EU countries are responding to France’s call for an increased deployment of troops in the region, in light of the spread of a “jihadist” insurgency across the Sahel. The contributing elements are elite special forces units from every European country working with the regular French forces that have been deployed since 2013 as part of Operation Barkhane. Germany, Belgium, Denmark, the Netherlands, Norway, Greece, Italy and other countries sent additional special forces to Mali.

After nearly seven years, France announced the end of Operation Barkhane and the launch of an international coalition to fight terrorism in the region.

The French-led Takuba is a European special forces mission, whose name is originated from the takuba sword that is used across the western Sahel.

Three major factors explain France’s decision to reduce its military presence in the Sahel region:

  • The staging of two military coups in Mali in less than a year, both led by Colonel Assimi Goita, who was declared president on May 28, 2021. In addition was the death of Chad’s President Idriss Déby in April 2021, who was succeeded by his son soon after.
  • Holding demonstrations in Bamako in January 2021 to protest against the French military presence in the country.
  • Launching the 2022 French presidential election campaign in early 2017, during the last presidential campaign.

Russian Influence in West Africa

The Kremlin has alarmed Western policymakers in recent years by filling political voids and taking advantage of the “failures” or troop withdrawals of the United States and European countries.

Moscow is keen to address the fears and ambitions of local regimes, and trying to enrich itself along the way. While the Russian activity is part of a broader campaign to establish substantial power, most of its policies are characterized by seeking opportunities rather than being based on a greater strategy.

Russia’s influence is considered significant in various aspects in the war-torn African countries. Moscow deployed military forces and engaged with actors beyond the reach of Westerners, making itself a major power broker.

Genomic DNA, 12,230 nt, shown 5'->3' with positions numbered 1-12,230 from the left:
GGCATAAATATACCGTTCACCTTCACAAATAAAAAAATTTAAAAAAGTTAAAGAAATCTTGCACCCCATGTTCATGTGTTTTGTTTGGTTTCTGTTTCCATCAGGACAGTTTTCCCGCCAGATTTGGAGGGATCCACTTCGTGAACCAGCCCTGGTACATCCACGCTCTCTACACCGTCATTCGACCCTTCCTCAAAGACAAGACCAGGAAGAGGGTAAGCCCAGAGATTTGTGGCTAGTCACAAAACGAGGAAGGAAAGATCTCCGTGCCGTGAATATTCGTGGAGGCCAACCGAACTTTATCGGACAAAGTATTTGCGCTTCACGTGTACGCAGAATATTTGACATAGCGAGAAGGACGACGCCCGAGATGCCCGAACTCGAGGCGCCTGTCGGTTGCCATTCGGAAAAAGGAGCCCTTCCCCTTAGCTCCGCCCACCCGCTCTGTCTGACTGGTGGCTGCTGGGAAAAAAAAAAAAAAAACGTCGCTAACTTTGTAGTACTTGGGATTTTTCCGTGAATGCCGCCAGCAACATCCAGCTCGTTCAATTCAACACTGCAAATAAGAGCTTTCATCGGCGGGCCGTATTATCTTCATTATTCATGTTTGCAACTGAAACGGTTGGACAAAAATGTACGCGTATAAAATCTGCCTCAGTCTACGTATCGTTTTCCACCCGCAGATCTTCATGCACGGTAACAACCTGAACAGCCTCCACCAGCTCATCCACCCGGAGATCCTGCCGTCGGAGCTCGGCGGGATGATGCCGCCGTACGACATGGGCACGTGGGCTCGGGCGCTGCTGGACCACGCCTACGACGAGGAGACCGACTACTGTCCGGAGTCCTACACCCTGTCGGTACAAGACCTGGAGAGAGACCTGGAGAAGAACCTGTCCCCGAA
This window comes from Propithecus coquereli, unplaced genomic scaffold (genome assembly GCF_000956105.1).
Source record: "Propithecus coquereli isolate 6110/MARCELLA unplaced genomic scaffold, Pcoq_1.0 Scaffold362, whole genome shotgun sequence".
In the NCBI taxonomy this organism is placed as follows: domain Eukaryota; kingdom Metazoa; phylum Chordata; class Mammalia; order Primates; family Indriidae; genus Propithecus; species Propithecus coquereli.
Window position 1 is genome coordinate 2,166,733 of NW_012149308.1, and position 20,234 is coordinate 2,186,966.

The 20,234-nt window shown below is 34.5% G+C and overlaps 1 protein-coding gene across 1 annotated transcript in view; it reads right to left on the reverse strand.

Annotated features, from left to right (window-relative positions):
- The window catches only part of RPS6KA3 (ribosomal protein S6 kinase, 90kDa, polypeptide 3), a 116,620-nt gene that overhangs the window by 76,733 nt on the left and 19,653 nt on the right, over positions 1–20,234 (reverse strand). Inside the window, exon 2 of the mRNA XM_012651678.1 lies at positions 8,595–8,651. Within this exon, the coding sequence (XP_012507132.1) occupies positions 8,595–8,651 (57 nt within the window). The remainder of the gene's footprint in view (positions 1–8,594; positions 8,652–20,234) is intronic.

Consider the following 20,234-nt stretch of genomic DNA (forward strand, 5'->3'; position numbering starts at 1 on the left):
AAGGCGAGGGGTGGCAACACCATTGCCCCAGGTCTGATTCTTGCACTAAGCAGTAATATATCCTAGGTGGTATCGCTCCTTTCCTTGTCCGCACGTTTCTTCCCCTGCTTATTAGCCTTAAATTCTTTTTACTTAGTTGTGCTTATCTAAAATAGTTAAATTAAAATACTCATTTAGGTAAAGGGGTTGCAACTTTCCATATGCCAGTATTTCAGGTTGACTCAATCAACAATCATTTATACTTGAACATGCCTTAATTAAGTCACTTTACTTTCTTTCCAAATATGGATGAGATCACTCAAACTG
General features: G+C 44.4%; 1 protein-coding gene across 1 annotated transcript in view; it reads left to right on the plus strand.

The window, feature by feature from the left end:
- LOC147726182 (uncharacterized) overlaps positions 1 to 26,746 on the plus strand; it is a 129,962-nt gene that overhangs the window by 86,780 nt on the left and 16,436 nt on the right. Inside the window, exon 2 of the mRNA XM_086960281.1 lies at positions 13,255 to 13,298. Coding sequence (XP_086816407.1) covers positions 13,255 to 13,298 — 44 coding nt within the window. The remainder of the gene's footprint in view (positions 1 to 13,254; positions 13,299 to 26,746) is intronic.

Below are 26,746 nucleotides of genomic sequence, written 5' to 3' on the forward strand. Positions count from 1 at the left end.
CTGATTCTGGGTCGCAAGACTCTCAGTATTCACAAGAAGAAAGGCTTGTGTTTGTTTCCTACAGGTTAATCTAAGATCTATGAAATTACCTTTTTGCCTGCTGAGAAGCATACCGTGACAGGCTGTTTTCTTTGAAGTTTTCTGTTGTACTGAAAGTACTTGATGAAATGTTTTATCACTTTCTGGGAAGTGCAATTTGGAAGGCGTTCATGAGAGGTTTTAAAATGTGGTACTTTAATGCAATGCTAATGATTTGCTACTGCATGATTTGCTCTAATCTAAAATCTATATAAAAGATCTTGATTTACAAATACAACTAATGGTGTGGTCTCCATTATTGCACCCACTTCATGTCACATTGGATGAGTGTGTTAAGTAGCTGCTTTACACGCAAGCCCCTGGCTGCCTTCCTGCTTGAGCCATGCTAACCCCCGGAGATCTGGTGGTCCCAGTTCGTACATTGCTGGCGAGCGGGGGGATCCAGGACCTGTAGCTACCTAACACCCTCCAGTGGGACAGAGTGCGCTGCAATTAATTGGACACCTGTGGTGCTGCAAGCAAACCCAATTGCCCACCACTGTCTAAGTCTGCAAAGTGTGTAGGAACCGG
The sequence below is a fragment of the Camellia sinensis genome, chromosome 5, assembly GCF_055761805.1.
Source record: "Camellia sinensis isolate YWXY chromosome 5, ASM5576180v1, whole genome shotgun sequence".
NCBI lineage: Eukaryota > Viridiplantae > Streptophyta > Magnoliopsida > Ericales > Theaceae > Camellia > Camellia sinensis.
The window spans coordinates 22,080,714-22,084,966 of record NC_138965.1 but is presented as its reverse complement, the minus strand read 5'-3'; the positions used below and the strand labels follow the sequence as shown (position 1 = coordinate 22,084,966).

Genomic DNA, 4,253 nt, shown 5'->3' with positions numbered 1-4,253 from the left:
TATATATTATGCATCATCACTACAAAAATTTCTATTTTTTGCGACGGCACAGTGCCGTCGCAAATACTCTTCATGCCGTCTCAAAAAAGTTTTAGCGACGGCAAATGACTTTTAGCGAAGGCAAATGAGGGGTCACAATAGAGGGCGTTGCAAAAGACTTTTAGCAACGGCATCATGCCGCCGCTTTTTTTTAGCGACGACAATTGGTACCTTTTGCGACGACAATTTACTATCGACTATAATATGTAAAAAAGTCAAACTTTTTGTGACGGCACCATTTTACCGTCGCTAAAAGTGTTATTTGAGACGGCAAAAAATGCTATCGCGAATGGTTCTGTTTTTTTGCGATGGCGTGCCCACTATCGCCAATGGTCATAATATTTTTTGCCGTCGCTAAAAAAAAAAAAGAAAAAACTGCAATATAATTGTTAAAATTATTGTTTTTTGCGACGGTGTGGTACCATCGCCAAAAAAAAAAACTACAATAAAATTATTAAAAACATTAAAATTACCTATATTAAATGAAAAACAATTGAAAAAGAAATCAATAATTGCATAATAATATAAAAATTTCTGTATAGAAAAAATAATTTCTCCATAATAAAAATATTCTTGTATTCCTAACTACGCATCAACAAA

The US partial forbearance from supporting African countries has prompted other major world powers to replace it, especially Russia, which has been seeking to return to its top position during the Soviet Union era.

Russia’s aspiration to consolidate a new foothold appeared at the first ever Russia-Africa Summit, which was held in the Russian city of Sochi on October 23, 2019. The event touched on bolstering Russian-African ties in various strategic, political and African fields.

In 2019, Russian President Vladimir Putin signed deals with Mozambique that included resources in which Russian companies could invest, but instability in the north of the country halted progress.

In order to fill the security vacuum, a Russian-backed special military group known as the Wagner Group provided a variety of services to countries that lost economic and military support from the US, Europe and other countries.

According to Wagner and Russia, Mali is generally considered another major source of the growing strategic tensions with the West.


Radical groups are likely to take advantage of the economic and political marginalization in areas not controlled by local governments to recruit militants and establish new safe havens.

The expansion of extremist organizations in West Africa led to the displacement of hundreds of people, which will likely increase in the future. These extremist groups seek to control new territories in West Africa and use them for supplies.

FILE - A French soldier mans a machine gun in the door of a NH 90 Caiman military helicopter during Operation Barkhane over Ndaki, Mali, July 29, 2019. Picture taken July 29, 2019. (REUTERS/Benoit Tessier/File Photo)

Partners of the West African countries and the Sahel region need to re-evaluate their deployment mission and play a greater role in conflict areas, in light of the increased insecurity in new areas.  Russia seems to be using Wagner to invade and fill the void since 2019. The group most likely operates in the Mozambique’s natural gas-rich Cabo Delgado region in order to search for natural resource contracts for Russian companies.

The US and EU ineffective efforts in the African Sahel region were aimed at providing military training to counter terrorism. The western-trained military forces were behind the successive coups in Mali and have left a power vacuum in various areas which extremist groups were keen to fill.

Eliminating extremism and terrorism requires understanding the ethnic, social, religious, political and economic contexts in which radical groups operate. They benefit from social grievances and take advantage of the political and security vacuum.

In order for the counterterrorism efforts to succeed in the long term, including prevention programs, the means and methods of radicalization and recruitment must be acknowledged. International and regional actors must shift their primary focus from defeating the terrorist group militarily to addressing government mismanagement and helping countries develop. This way they can achieve stability in countries affected by terrorism. They should provide political and economic solutions, in line with the military actions.

Jassim Mohamad is a researcher who focuses on international security & counter-terrorism; his work covers Europe, Middle East (Iraq, Syria, Libya, Iran and Yemen), and African Sahel. He is the Head of the European Centre for Counterterrorism and Intelligence Studies ECCI.